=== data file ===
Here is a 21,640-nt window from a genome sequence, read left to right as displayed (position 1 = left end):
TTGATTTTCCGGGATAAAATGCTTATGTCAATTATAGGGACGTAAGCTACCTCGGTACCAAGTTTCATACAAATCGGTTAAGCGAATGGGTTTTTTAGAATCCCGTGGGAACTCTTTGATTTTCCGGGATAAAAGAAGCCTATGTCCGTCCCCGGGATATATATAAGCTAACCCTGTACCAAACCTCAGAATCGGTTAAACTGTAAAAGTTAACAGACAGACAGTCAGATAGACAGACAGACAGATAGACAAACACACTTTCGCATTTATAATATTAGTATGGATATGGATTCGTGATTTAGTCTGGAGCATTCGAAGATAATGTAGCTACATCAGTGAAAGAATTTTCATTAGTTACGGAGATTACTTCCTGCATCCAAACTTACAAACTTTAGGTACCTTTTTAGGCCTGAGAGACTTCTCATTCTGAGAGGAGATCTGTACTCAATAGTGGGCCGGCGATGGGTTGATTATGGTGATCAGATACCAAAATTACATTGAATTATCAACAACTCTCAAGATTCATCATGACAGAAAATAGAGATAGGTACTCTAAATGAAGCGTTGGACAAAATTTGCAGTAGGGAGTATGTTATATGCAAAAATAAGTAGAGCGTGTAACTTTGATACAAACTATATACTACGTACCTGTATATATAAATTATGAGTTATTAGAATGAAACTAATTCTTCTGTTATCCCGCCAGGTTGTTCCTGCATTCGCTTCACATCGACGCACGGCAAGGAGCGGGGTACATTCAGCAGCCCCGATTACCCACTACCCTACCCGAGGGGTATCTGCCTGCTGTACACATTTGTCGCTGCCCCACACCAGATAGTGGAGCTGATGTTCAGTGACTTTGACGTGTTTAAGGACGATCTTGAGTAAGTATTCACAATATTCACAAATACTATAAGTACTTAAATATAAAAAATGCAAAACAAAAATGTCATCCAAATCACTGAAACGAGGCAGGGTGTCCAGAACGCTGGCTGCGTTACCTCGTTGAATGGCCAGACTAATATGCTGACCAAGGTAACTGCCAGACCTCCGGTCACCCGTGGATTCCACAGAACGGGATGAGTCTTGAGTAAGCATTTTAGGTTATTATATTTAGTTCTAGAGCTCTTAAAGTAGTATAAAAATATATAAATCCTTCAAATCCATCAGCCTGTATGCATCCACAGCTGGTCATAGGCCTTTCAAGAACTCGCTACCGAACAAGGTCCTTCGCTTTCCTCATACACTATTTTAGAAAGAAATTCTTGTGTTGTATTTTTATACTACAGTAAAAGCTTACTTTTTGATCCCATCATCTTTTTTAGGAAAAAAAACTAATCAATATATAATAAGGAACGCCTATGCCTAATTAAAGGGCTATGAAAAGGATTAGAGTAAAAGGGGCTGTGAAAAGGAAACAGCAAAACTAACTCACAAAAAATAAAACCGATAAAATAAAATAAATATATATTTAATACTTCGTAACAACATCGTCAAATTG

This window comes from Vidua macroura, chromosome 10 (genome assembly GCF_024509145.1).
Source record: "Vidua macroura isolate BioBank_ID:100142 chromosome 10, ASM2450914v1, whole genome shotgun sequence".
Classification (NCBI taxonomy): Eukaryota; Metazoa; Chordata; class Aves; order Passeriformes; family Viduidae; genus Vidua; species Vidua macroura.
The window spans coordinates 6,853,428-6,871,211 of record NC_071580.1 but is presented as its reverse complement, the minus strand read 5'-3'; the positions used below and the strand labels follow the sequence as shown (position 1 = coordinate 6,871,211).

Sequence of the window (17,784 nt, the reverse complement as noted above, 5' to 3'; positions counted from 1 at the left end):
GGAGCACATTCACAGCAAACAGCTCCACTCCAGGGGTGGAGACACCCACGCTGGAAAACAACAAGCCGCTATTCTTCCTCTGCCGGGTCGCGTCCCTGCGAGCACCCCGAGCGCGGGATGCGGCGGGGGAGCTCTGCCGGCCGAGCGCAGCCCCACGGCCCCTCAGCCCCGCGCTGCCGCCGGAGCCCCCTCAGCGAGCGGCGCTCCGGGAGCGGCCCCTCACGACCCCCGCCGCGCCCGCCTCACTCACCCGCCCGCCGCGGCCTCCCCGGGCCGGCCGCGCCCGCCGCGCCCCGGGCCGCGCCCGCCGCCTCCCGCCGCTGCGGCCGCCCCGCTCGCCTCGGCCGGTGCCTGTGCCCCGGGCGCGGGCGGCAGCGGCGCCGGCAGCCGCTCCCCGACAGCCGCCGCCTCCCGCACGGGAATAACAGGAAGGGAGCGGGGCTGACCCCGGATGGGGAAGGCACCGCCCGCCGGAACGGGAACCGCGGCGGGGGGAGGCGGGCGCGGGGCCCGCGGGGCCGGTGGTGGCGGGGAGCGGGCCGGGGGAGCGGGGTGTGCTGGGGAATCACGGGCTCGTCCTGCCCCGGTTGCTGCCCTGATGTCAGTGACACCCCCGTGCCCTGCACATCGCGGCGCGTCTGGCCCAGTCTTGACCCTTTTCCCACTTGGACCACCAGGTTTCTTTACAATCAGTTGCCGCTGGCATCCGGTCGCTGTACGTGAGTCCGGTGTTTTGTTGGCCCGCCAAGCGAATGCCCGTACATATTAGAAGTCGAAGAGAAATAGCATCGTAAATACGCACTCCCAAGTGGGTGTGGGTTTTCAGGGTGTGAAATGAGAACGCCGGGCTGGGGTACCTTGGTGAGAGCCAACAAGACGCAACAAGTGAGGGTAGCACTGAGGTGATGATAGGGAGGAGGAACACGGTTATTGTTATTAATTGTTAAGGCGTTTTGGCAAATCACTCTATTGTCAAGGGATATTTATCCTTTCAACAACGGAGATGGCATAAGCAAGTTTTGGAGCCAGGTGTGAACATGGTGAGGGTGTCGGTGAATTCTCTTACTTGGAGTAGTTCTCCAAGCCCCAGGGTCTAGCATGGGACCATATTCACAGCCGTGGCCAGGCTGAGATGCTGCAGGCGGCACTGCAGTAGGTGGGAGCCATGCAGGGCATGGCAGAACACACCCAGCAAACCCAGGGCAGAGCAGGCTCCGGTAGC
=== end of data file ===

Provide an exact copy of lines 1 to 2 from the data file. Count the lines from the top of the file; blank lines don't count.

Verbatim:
Here is a 21,640-nt window from a genome sequence, read left to right as displayed (position 1 = left end):
TTGATTTTCCGGGATAAAATGCTTATGTCAATTATAGGGACGTAAGCTACCTCGGTACCAAGTTTCATACAAATCGGTTAAGCGAATGGGTTTTTTAGAATCCCGTGGGAACTCTTTGATTTTCCGGGATAAAAGAAGCCTATGTCCGTCCCCGGGATATATATAAGCTAACCCTGTACCAAACCTCAGAATCGGTTAAACTGTAAAAGTTAACAGACAGACAGTCAGATAGACAGACAGACAGATAGACAAACACACTTTCGCATTTATAATATTAGTATGGATATGGATTCGTGATTTAGTCTGGAGCATTCGAAGATAATGTAGCTACATCAGTGAAAGAATTTTCATTAGTTACGGAGATTACTTCCTGCATCCAAACTTACAAACTTTAGGTACCTTTTTAGGCCTGAGAGACTTCTCATTCTGAGAGGAGATCTGTACTCAATAGTGGGCCGGCGATGGGTTGATTATGGTGATCAGATACCAAAATTACATTGAATTATCAACAACTCTCAAGATTCATCATGACAGAAAATAGAGATAGGTACTCTAAATGAAGCGTTGGACAAAATTTGCAGTAGGGAGTATGTTATATGCAAAAATAAGTAGAGCGTGTAACTTTGATACAAACTATATACTACGTACCTGTATATATAAATTATGAGTTATTAGAATGAAACTAATTCTTCTGTTATCCCGCCAGGTTGTTCCTGCATTCGCTTCACATCGACGCACGGCAAGGAGCGGGGTACATTCAGCAGCCCCGATTACCCACTACCCTACCCGAGGGGTATCTGCCTGCTGTACACATTTGTCGCTGCCCCACACCAGATAGTGGAGCTGATGTTCAGTGACTTTGACGTGTTTAAGGACGATCTTGAGTAAGTATTCACAATATTCACAAATACTATAAGTACTTAAATATAAAAAATGCAAAACAAAAATGTCATCCAAATCACTGAAACGAGGCAGGGTGTCCAGAACGCTGGCTGCGTTACCTCGTTGAATGGCCAGACTAATATGCTGACCAAGGTAACTGCCAGACCTCCGGTCACCCGTGGATTCCACAGAACGGGATGAGTCTTGAGTAAGCATTTTAGGTTATTATATTTAGTTCTAGAGCTCTTAAAGTAGTATAAAAATATATAAATCCTTCAAATCCATCAGCCTGTATGCATCCACAGCTGGTCATAGGCCTTTCAAGAACTCGCTACCGAACAAGGTCCTTCGCTTTCCTCATACACTATTTTAGAAAGAAATTCTTGTGTTGTATTTTTATACTACAGTAAAAGCTTACTTTTTGATCCCATCATCTTTTTTAGGAAAAAAAACTAATCAATATATAATAAGGAACGCCTATGCCTAATTAAAGGGCTATGAAAAGGATTAGAGTAAAAGGGGCTGTGAAAAGGAAACAGCAAAACTAACTCACAAAAAATAAAACCGATAAAATAAAATAAATATATATTTAATACTTCGTAACAACATCGTCAAATTG